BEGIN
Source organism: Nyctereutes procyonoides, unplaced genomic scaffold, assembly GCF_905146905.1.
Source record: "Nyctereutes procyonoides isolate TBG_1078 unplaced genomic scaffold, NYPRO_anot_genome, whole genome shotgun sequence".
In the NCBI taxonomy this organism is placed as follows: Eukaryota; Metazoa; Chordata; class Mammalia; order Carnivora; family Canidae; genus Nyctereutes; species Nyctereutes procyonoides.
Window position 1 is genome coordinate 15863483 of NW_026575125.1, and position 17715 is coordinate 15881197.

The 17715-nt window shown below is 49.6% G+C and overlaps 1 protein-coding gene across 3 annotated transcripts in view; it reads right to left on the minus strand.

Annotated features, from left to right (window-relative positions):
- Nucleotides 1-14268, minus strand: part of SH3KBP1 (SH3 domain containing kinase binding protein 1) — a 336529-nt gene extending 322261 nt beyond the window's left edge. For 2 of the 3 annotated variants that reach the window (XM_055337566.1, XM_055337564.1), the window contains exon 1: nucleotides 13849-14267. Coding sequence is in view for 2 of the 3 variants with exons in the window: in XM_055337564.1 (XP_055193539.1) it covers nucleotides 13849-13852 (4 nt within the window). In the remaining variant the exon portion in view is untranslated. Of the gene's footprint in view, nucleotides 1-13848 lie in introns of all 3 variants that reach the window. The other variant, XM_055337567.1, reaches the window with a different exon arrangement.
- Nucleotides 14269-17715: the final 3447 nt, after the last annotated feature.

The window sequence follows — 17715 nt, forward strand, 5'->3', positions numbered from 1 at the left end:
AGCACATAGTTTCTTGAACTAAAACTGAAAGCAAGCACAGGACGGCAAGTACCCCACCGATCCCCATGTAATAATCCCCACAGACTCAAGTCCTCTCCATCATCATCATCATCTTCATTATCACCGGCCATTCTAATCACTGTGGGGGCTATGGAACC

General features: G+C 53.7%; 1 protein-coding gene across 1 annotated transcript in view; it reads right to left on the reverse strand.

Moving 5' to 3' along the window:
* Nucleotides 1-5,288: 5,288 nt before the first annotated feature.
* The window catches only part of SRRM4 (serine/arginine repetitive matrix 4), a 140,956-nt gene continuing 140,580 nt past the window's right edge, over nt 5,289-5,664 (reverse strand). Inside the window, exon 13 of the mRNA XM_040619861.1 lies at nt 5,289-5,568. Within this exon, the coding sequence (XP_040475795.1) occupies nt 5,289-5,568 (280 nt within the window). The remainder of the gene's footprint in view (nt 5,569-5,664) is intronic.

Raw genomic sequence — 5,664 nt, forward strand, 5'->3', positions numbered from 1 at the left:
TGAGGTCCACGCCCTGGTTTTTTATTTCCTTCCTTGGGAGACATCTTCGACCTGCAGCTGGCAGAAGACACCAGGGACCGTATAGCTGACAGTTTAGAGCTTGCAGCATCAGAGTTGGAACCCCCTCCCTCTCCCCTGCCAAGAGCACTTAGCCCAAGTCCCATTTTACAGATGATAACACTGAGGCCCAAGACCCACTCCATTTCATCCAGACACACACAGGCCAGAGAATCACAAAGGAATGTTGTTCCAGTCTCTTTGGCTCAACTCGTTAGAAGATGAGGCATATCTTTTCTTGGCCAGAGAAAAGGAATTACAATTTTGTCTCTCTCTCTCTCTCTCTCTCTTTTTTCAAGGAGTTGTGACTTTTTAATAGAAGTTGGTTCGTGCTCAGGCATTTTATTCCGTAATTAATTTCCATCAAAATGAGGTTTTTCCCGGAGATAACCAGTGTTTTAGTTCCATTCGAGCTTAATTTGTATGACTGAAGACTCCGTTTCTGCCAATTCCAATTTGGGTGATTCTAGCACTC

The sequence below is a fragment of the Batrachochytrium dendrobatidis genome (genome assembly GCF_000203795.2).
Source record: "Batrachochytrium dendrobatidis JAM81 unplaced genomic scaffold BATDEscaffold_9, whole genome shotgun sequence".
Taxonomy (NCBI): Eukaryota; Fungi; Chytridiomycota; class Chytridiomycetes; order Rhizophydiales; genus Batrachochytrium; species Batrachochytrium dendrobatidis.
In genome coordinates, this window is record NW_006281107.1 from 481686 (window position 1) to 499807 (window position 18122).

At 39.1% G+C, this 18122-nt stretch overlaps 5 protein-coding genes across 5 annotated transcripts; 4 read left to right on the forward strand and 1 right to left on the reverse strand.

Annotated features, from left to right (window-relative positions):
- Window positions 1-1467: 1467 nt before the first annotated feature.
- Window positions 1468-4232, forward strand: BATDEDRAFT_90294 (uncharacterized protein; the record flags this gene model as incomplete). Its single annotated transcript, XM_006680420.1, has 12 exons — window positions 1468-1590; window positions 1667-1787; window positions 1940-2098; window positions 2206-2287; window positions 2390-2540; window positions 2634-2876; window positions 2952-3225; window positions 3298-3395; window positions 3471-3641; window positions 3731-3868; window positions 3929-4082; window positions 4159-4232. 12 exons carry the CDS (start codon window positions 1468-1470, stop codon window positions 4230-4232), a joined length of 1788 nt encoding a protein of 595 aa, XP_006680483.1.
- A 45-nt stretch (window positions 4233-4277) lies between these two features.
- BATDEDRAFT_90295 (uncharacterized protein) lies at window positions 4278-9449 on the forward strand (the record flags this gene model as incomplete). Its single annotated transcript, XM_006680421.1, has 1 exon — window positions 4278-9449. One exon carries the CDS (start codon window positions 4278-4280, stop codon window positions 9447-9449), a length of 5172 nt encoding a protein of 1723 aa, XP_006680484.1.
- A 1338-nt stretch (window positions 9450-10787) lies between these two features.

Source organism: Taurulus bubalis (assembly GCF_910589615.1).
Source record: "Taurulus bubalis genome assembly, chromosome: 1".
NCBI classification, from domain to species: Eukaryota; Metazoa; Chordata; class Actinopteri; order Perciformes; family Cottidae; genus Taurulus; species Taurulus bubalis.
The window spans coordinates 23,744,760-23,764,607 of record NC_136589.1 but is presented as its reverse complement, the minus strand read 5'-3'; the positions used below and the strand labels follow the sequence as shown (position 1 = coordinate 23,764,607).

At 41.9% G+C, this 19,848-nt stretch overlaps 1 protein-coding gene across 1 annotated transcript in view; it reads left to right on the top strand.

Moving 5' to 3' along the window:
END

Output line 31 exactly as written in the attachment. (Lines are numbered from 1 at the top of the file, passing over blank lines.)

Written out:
The window spans coordinates 23,744,760-23,764,607 of record NC_136589.1 but is presented as its reverse complement, the minus strand read 5'-3'; the positions used below and the strand labels follow the sequence as shown (position 1 = coordinate 23,764,607).